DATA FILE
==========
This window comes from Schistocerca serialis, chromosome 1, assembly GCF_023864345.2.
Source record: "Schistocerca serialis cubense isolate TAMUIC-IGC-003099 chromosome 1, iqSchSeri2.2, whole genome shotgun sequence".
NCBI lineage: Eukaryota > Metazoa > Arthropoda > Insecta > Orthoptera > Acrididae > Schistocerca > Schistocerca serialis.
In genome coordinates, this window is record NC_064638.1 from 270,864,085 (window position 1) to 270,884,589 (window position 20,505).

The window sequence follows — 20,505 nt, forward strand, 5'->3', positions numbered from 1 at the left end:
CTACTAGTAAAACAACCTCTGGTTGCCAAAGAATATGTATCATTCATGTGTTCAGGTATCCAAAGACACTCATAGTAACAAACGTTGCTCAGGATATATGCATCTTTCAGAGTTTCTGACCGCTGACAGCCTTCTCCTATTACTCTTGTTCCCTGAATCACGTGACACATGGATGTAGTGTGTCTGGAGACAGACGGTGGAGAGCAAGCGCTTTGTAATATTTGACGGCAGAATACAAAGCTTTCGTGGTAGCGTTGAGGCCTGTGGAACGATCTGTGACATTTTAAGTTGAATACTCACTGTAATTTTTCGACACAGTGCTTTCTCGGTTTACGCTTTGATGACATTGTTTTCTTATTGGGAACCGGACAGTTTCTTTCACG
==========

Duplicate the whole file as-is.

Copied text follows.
This window comes from Schistocerca serialis, chromosome 1, assembly GCF_023864345.2.
Source record: "Schistocerca serialis cubense isolate TAMUIC-IGC-003099 chromosome 1, iqSchSeri2.2, whole genome shotgun sequence".
NCBI lineage: Eukaryota > Metazoa > Arthropoda > Insecta > Orthoptera > Acrididae > Schistocerca > Schistocerca serialis.
In genome coordinates, this window is record NC_064638.1 from 270,864,085 (window position 1) to 270,884,589 (window position 20,505).

The window sequence follows — 20,505 nt, forward strand, 5'->3', positions numbered from 1 at the left end:
CTACTAGTAAAACAACCTCTGGTTGCCAAAGAATATGTATCATTCATGTGTTCAGGTATCCAAAGACACTCATAGTAACAAACGTTGCTCAGGATATATGCATCTTTCAGAGTTTCTGACCGCTGACAGCCTTCTCCTATTACTCTTGTTCCCTGAATCACGTGACACATGGATGTAGTGTGTCTGGAGACAGACGGTGGAGAGCAAGCGCTTTGTAATATTTGACGGCAGAATACAAAGCTTTCGTGGTAGCGTTGAGGCCTGTGGAACGATCTGTGACATTTTAAGTTGAATACTCACTGTAATTTTTCGACACAGTGCTTTCTCGGTTTACGCTTTGATGACATTGTTTTCTTATTGGGAACCGGACAGTTTCTTTCACG